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Soccer Rules Changes 1580-2000

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Question Number: 34537

High School 3/23/2022

RE: College

John Mahoney of Durango, CO United States asks...

Has something changed about the est a drop ball as per the previous dropped ball rule?
Thank you.

Answer provided by Referee Joe McHugh

Hi John
I am unsure as to what your question is in respect of the dropped ball restart.

The DB law is still used as part of the law with the main difference being that the DB is no longer a contest between two players. If the DB happens inside a penalty area the ball is dropped to the goalkeeper and if it happens elsewhere the ball is dropped to one player of the team that last touched the ball.

In NFHS when a ball is caused to go out of bounds due to a simultaneous touch, Rules 9-2-2 and 9-2-3 now stipulate a referee will restart play with a DB to one player of the team that last possessed the ball before going out of play. Previously, simultaneous touch resulted in any number of players contesting a DB to restart play.

Additionally, if play is stopped with the ball in the penalty area or the last touch – by either team – was in the penalty area, the ball is dropped to the defending team’s goalkeeper with all opposing players outside the penalty area.

A DB is also used when a ball is deemed out of play due to touching an official, remaining on the field and resulting in one of three scenarios. Rule 9-1-1b states that if a ball touches an official and remains on the field, it will be deemed out of play if it 1) creates a promising attack for a team, 2) goes directly into the goal, or, 3) changes possession.

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Answer provided by Referee Richard Dawson

Hi John,
we have certainly seen some dramatic changes as the LOTG have evolved over time.
The DB restart was at one time a most contentious issue!
The very real physicality of kicking the crap out of an opponent possibility at every contested dropped ball encounter.
Even when teams attempted to play in a sporting manner & or act in accordance with fair play principles by returning ball possession by a simple unspoken agreement that the ball would be either be kicked out of play for an opposition restart or redirected deep into the defensive 3rd towards the keeper. Problems arose when goals were inadvertently scored by accident or teams took advantage of a preconceived notion that the ball would be returned but was not. DB restarts were a kind catch-all for any event that was not covered by the then wording of the LOTG designating free kick or throw-in restarts. One issue was team officials and substitutes could illegally intervene with no PK or free kicks. Officials on the FOP were considered as part of the FOP, much like a moving goal post and no stoppage was awarded if an official was struck by the ball. In fact, a goal could result from a deflection by the official. If a referee did stop play for an injury or an illegal intervention the DB restart might still be contested even if one team indicated they would kick the ball out or return it to the opposing keeper. The opposition was supposed to honor such an act by returning ball possession if the one team had clear possession, however, there was no law stating this had to occur. . Teams could choose to circumvent a referee's decision to not stop play, acting graciously at times out of respect and tradition if a player was injured by knocking the ball into touch for a stoppage. The opposition was supposed to honor such an act by returning ball possession. In cases where the referee-initiated DB restarts that same honor system was not so much in play.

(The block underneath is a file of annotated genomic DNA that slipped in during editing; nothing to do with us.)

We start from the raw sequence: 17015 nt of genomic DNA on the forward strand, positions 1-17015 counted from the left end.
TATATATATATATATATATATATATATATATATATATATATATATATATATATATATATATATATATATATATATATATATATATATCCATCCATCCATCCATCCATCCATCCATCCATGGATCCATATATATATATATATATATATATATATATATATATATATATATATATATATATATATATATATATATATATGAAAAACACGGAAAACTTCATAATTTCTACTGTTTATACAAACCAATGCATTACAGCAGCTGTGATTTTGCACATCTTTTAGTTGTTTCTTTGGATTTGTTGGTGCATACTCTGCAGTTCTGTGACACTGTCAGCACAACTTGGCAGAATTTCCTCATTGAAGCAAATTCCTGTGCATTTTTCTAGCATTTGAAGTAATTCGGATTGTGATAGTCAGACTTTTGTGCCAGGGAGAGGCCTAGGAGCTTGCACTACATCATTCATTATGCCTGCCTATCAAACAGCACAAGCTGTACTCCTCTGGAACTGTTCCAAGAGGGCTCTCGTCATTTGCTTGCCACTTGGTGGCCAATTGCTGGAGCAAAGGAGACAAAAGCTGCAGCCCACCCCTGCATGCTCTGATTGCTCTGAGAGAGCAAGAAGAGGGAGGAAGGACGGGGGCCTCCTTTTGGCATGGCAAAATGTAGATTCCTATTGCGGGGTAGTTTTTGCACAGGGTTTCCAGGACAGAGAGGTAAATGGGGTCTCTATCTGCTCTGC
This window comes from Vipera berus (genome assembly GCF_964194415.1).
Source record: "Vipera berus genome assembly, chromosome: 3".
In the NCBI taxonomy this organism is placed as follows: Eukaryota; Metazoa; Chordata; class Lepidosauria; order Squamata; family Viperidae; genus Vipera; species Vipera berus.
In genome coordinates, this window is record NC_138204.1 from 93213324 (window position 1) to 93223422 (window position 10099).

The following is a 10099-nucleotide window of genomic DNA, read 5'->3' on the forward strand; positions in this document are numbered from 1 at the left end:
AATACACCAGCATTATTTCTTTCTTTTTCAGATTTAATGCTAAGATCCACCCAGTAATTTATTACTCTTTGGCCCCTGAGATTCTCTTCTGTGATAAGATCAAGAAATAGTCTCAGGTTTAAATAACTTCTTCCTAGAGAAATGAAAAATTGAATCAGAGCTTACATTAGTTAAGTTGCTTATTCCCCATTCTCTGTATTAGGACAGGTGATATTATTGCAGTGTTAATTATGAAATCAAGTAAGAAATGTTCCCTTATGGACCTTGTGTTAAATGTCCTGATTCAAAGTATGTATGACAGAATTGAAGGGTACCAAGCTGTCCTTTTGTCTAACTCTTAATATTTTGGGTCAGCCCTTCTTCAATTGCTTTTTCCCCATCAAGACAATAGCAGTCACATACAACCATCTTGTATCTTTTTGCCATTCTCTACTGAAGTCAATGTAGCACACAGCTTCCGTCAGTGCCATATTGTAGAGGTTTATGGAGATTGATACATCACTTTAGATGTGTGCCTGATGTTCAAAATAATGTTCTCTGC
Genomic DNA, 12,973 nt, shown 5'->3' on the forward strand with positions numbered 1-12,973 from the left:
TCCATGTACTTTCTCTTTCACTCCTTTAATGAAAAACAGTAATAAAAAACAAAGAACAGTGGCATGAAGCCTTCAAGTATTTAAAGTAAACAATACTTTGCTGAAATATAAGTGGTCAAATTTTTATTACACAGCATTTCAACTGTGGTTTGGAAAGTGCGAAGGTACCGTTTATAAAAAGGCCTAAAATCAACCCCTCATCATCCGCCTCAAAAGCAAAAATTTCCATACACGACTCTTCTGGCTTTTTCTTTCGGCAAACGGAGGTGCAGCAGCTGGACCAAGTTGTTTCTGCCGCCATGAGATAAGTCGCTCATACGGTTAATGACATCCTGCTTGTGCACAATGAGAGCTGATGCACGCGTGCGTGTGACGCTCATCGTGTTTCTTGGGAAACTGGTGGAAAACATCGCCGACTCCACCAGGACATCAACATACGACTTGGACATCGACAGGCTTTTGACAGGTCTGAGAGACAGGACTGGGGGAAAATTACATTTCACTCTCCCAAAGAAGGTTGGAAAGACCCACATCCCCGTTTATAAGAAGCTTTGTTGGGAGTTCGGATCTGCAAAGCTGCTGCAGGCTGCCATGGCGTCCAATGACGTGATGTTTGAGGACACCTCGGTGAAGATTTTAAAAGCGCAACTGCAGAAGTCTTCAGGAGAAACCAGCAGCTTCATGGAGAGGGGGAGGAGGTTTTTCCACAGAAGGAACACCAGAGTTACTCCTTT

SO, the IFAB & FIFA in consultation with players coaches' officials, pundits, and fans came up with new DB protocols.
Principally no more CONTESTED DB restarts.
Opposing players are required to be 4 meters away.
NO goals can be scored DIRECLY from a DB restart.
If the DB restart occurs inside a penalty area the ball is dropped only to the goalkeeper.
If the DB occurs outside the PAs then the team affected by the intervention, that last touched the ball
Should an official be involved in an altercation where the ball strikes them as long as there is no fundamental change in play dynamics, we can allow play to continue but if it creates a promising attack for a team, goes directly into the goal, or changes possession a DB restart is initiated to fairness. The only drawback is if that occurs inside a PA the attackers could be at odds given the defensive keeper will get ball possession.

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Answer provided by Referee Peter Grove

Hi John,
Some of the characters have been eliminated from your question but I'm going to hazard a guess that what you're asking is whether there's been a change in regards to the players who can be present at a dropped ball.

If this is the case, then yes, there has been a change. There are no more contested dropped balls between players. The law now says the ball is dropped for one player only. This will be either the defending team's goalkeeper if the dropped ball is within the penalty area or one player of the team that last touched (under IFAB Laws) or possessed the ball (under NFHS Rules) if the dropped ball takes place anywhere else on the field.

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